Each year, legislation is drafted to address issues concerning Indiana’s aging community. During the 2014 legislative session, a number of proposals gained final approval and will become law.
Many circumstances arise when an incapacitated individual is no longer able to make decisions on their own. Senate Enrolled Act (SEA) 59 allows a guardian, including a volunteer advocates for senior program or a volunteer advocates for incapacitated adults program, to request permission to file a petition for divorce, legal separation, or annulment of marriage on behalf of an incapacitated person. Under this law, the court may grant these requests on behalf of an incapacitated person only if the court determines by clear and convincing evidence that petitioning for a divorce, a legal separation, or an annulment is in the best interests of the incapacitated person. The act lays out several guidelines regarding who may request permission to file a petition and who is liable for court fees.
To further study Indiana’s communities and how they can better help residents age in place, House Enrolled Act (HEA) 1391 establishes the Community Living Pilot Program beginning January 1, 2015, until June 30, 2017, and sets forth eligibility requirements to participate in the program. The act requires the Division of Aging to administer the program, establish a cost participation schedule, and establish certain standards for the program. Additionally, the act sets into place asset limitations within the Community and Home Options to Institutional Care for the Elderly and Disabled(CHOICE) Program from $500,000 to $250,000, and specifies certain exemptions, and requires annual adjustment of the asset limitation using the federal Consumer Price Index, and made other changes to the CHOICE program. The act also requires reporting of program data and outcome measures concerning the program to various entities on specified dates, and allows the division to audit and penalize an area agency on aging for any violations. The act repeals a provision establishing a pilot program for certain Medicaid populations and participation in a risk-based managed care program (effective immediately). Finally, the act requires the Office of the Secretary of Family and Social Services to submit to the General Assembly reports on nursing facility beds, long term care, and any risk-based managed care program for certain Medicaid recipients.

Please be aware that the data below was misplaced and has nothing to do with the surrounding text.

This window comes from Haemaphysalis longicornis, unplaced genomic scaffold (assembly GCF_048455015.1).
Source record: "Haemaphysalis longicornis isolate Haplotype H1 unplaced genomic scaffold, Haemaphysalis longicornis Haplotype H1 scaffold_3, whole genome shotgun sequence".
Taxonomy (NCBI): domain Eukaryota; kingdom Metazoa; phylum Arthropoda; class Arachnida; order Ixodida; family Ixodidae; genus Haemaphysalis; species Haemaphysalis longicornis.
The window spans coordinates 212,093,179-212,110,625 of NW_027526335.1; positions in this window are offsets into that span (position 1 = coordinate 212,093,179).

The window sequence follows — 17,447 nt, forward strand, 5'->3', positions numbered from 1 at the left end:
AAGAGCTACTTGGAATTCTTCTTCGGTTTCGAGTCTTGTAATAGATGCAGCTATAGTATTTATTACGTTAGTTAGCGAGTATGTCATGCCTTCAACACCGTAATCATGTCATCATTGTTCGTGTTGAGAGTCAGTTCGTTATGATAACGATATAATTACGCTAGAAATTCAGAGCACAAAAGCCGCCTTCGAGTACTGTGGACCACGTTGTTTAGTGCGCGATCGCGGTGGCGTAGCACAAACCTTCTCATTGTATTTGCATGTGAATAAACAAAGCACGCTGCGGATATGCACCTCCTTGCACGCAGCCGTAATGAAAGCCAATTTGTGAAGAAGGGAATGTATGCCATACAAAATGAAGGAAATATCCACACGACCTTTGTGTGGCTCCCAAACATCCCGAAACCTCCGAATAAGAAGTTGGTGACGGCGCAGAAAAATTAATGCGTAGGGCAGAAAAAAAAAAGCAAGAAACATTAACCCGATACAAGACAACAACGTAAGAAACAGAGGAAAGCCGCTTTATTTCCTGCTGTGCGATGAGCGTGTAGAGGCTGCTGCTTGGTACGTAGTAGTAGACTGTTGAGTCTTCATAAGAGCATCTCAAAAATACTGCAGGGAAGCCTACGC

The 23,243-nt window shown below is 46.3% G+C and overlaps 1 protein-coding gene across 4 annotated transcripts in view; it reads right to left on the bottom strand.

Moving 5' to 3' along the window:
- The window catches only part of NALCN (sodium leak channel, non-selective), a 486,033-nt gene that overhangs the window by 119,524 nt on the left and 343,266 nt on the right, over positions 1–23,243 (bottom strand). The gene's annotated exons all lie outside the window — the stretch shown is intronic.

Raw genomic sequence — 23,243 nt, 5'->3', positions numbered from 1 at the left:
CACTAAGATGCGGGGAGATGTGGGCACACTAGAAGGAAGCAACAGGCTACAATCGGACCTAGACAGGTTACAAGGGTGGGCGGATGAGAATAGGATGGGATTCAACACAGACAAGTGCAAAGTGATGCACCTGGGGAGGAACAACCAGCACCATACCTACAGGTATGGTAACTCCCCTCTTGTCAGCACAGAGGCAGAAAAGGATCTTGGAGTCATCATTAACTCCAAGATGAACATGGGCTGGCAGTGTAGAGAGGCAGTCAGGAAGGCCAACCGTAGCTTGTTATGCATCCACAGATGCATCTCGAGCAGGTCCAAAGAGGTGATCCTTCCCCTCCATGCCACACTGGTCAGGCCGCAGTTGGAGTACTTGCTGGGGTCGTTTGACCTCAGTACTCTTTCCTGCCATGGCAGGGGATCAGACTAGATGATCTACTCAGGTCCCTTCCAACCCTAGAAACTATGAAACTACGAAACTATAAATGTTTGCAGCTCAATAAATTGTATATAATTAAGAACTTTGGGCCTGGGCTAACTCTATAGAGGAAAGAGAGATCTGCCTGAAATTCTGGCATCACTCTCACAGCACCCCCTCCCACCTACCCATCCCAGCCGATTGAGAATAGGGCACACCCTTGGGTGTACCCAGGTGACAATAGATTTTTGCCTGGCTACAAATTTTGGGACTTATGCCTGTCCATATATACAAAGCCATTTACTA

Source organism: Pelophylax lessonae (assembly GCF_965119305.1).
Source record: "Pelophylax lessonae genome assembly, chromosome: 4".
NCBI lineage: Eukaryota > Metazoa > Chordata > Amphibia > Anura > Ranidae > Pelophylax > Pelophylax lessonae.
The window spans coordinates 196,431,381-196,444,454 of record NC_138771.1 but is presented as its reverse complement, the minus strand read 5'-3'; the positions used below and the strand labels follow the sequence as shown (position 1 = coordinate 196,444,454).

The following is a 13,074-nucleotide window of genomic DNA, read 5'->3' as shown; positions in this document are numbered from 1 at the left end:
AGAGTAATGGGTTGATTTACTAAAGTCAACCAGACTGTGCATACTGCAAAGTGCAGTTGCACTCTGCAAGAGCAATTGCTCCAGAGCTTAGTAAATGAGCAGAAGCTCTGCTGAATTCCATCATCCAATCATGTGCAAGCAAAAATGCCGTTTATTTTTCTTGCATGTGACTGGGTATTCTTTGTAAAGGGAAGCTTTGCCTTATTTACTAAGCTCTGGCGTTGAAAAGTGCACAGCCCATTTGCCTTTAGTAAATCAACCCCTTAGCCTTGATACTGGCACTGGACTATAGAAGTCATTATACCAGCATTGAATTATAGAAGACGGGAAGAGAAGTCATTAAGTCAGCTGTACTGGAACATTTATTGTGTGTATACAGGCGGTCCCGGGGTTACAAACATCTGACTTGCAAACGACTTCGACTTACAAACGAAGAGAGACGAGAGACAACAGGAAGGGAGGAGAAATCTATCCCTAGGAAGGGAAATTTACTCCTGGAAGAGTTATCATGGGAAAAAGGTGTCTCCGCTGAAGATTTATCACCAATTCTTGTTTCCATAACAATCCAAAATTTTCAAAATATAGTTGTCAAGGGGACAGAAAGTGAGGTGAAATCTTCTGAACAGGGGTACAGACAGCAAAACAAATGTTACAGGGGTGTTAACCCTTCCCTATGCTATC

HEA 1258 requires the Medical Licensing Board to establish a pilot program before August 1, 2014, to provide telehealth services to patients in Indiana and report to the General Assembly concerning the outcomes of the pilot program. Telehealth Services include the use of telecommunications and information technology to provide access to health assessments, diagnosis, intervention, consultation, treatment, supervision, and other information across a distance. Before the earlier of six months after the completion of the pilot program, or February 1, 2015, the board is required to report to the General Assembly the number of patients served, the number of prescriptions issued, the number of in-person follow up care required, and the overall physician and patient satisfaction.The act also sets forth requirements of the pilot program and establishes time frames for the expiration of the pilot program, the latest of which is July 1, 2016.
Under SEA 176, the expansion of mass transit services in Delaware, Hamilton, Hancock, Johnson, Madison and Marion counties will be approved through local public questions placed on the ballot this November. The measure authorizes eligible counties to fund approved public transportation projects through raising various tax rates slightly, including income tax rates, while fares will cover 25 percent of the costs associated with expanded mass transit services. As the initiative passed the Senate, the use of light rail in the project was expressly denied. However, the bill was amended in the House of Representatives to reverse the provision banning light rail as a part of the expansion of mass transit.
As the proposal moved through the conference committee process, the light rail provision was, again, blocked from being in the final version of the proposal. The provision requiring the business community from providing 10 percent of the costs associated with expanded mass transit services was also removed in the conference committee process. Instead, the legislation would set up a nonprofit organization whose goal is to raise 10 percent of the cost from the business community. If that goal is not reached, the burden of raising that revenue would fall on local governments. Finally, the conference committee included a provision that would allow local townships to opt-in with respect to establishing or expanding mass transit services in Central Indiana.